Here ends European soccer's summer festival. And what a time it was. Bookended between Robert Lewandowski's 17th-minute header against Greece and Juan Mata's goal against Italy that rubbed salt into the sort of wound only defeat in a major final can cause was some of the best soccer you're likely to see.
And see it we did. Record numbers of Canadians tuned in to the mid-day Euro 2012 broadcasts, many of whom were either skipping work or watching at their desks. Countless more plugged their ears so as not to hear the scores until the matches replayed in prime time.
We watched because what we saw was fascinating. Over three weeks 16 teams contested 31 matches -- all of them competitive, all of them meaningful. The group stage came down to the last day; until the final there wasn't a trace of a blowout.
Not that 4-0 did justice to Sunday's match between Spain and Italy. The Italians -- one of the tournament's pleasant stories and supplier of numerous, positive talking points -- actually acquitted themselves well in the first half despite a 2-0 deficit. In the end it was a pair of injuries that forced unwanted substitutions and eventually left the Azzurri a man down that turned the tide in Spain's favour.
A decidedly red tide. Ahead by a pair of goals when Thiago Motta had to come off with a thigh injury just prior to the hour-mark, the reigning world and European champions turned the screw with two more goals before the final whistle. The 10 Italians on the field were well and truly knackered by then. Bonucci and Balzaretti were visibly cramping up.
Bad luck was something Italy was never going to be able to afford in this final, not with Xavi Hernandez and Andres Iniesta dominating the midfield as they so often have as a tandem, both for Spain and club side Barcelona.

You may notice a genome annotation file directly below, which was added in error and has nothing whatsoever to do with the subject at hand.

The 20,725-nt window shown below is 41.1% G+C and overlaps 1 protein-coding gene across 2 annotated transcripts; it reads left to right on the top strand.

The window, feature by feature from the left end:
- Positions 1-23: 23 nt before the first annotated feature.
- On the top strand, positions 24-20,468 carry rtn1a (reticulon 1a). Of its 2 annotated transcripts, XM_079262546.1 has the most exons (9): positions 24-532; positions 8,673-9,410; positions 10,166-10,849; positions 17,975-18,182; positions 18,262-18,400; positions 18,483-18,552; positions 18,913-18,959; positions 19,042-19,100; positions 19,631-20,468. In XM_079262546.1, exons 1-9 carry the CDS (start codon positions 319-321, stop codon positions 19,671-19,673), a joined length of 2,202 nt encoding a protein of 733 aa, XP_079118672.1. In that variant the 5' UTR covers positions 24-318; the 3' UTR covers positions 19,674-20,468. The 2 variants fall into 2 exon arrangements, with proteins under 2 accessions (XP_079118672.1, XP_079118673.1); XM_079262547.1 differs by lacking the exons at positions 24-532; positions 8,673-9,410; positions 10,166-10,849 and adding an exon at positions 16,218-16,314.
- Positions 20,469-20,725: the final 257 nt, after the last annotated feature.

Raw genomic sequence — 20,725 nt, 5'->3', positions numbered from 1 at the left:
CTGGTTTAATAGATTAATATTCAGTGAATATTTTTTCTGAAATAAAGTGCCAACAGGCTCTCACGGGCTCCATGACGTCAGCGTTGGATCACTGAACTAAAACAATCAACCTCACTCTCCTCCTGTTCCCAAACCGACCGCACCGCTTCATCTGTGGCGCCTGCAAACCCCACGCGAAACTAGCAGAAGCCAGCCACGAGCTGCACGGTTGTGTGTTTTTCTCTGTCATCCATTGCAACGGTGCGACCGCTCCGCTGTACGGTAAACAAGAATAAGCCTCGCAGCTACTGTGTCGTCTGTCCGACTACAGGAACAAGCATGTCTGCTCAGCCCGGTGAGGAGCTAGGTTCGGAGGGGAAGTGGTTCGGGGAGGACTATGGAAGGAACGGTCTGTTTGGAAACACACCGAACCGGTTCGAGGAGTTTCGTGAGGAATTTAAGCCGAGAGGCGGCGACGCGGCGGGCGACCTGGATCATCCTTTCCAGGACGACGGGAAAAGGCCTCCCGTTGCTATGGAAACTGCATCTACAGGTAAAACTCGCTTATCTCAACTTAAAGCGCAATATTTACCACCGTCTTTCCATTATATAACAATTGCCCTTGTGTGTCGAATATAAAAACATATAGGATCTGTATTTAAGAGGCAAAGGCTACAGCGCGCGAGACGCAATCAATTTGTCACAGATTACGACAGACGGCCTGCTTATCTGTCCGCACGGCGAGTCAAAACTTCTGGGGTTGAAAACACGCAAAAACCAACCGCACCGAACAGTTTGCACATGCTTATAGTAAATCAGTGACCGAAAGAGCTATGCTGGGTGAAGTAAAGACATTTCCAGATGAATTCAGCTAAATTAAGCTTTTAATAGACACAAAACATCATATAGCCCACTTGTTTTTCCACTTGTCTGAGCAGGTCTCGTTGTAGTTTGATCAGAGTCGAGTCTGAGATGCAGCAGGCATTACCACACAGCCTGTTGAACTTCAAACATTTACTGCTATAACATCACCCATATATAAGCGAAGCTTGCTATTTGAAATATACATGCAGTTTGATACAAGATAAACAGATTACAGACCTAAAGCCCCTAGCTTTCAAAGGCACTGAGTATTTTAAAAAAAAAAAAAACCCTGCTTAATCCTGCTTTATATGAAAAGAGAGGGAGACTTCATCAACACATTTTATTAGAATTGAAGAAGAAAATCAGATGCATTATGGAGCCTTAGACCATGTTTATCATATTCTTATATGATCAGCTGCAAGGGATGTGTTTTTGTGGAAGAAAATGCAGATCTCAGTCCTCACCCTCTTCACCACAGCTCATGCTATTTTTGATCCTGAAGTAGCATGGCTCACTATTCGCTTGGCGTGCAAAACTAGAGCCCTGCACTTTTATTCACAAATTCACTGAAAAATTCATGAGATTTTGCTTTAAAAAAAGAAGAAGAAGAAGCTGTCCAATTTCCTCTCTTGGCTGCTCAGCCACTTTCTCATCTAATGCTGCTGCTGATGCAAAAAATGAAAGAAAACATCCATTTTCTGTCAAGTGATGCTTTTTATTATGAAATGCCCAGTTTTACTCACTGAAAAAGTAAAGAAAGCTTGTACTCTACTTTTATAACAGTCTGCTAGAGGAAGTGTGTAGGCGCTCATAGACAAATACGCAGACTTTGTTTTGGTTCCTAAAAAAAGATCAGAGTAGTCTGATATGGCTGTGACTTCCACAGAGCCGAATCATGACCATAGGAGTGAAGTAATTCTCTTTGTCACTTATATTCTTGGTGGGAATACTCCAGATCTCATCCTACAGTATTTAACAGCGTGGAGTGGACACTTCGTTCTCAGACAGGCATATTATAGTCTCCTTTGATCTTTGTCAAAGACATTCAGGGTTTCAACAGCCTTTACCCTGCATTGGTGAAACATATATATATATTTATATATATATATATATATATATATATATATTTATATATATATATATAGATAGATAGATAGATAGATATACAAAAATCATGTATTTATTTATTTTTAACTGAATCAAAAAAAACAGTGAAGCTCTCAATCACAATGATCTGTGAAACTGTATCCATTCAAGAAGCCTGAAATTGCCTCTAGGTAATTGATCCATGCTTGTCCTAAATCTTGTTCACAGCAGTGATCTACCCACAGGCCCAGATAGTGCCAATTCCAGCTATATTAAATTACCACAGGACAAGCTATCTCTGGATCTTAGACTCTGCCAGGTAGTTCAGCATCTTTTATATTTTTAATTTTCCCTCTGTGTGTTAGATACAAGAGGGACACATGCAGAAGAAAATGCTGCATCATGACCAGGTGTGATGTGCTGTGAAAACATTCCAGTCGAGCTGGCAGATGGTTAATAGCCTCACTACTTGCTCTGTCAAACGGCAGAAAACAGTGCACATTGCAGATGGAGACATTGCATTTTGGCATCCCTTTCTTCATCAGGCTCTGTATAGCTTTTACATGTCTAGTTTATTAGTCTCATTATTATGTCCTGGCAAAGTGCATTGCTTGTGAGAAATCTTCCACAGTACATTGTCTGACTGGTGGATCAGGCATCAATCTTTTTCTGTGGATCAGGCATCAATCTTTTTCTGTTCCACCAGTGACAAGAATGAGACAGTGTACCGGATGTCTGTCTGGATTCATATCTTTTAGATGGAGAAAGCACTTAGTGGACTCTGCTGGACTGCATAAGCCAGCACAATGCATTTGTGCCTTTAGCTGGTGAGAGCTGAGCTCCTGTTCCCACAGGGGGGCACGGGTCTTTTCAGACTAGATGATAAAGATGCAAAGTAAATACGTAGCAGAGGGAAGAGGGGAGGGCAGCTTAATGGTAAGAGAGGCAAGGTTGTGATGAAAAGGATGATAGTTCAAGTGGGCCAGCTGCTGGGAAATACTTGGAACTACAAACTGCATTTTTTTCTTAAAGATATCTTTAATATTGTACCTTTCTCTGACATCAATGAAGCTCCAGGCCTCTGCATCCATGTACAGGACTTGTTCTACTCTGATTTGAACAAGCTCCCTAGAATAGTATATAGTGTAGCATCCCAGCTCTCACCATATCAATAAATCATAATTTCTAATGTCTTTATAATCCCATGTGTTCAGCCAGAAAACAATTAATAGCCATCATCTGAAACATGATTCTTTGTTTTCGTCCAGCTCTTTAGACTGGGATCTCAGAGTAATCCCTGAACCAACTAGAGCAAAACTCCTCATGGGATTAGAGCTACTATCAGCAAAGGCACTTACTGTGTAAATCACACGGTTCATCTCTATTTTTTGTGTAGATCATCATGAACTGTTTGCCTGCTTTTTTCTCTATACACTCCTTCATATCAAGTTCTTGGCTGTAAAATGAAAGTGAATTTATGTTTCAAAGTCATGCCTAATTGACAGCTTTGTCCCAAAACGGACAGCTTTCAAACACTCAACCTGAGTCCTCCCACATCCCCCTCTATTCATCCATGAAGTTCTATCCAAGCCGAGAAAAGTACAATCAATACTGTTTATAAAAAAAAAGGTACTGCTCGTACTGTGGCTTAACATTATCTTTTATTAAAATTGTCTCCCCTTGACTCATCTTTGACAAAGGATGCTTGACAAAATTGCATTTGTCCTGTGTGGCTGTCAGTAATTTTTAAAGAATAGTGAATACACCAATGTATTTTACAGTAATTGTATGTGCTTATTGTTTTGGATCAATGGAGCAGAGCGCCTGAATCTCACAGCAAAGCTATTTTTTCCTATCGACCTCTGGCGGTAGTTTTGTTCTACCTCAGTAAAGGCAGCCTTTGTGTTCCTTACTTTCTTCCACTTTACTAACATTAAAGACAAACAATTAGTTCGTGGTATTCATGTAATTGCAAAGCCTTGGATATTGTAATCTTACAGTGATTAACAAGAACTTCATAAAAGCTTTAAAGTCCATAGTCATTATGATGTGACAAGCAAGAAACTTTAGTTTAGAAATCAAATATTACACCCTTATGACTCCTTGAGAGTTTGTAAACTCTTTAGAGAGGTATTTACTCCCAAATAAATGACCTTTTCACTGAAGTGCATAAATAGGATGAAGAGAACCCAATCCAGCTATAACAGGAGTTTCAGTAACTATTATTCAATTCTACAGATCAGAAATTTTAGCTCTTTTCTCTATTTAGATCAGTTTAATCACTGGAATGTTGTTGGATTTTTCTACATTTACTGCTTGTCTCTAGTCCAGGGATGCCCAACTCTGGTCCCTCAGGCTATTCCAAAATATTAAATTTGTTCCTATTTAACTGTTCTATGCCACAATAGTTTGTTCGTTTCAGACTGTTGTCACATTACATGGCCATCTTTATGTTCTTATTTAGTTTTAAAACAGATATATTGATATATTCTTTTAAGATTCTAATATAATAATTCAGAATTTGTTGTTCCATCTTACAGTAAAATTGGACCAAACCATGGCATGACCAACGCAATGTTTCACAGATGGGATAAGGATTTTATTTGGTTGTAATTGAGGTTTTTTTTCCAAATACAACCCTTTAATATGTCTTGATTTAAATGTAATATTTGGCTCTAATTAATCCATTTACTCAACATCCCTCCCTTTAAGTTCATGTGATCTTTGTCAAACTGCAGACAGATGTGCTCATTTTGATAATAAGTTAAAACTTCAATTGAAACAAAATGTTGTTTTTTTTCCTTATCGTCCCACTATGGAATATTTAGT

Neither player needs more than a second on the ball before spotting the other, or a teammate. Spain's ticki-tacka style, both loved for its effectiveness and despised for being so dispassionate, would be impossible without the two, and with Xavi at 32-years of age it's unlikely Spain will ever play quite the same brand of soccer at a major tournament.
The tournament, too, is headed for a change. The 2012 instalment was the last European Championship to be limited to 16 teams. It will grow by eight ahead of Euro 2016 in France, including nearly half the UEFA membership. The quality of play, so high the past three weeks, will no doubt be diluted, and by 2020 the idea of "host nations" may be scrapped entirely.
Hopefully you enjoyed Euro 2012, and if you did, savour it. If you enjoyed watching Spain, savour that, too. Neither are likely to ever be the same.
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Free Press team of the tournament
Goalkeeper: Iker Casillas, Spain
Right-back: Mathieu Debuchy, France
Centre-back: Leonardo Bonucci, Italy
Centre-back: Sergio Ramos, Spain
Left-back: Jordi Alba, Spain
Central midfielder: Xavi, Spain
Central midfielder: Andrea Pirlo, Italy
Right attacker: Petr Jiracek, Czech Republic
Central attacker: Andres Iniesta, Spain
Left attacker: Cristiano Ronaldo, Portugal
Centre-forward: Mario Balotelli, Italy
Subs: Mesut Ozil (Germany), Xabi Alonso (Spain), Joao Moutinho (Spain)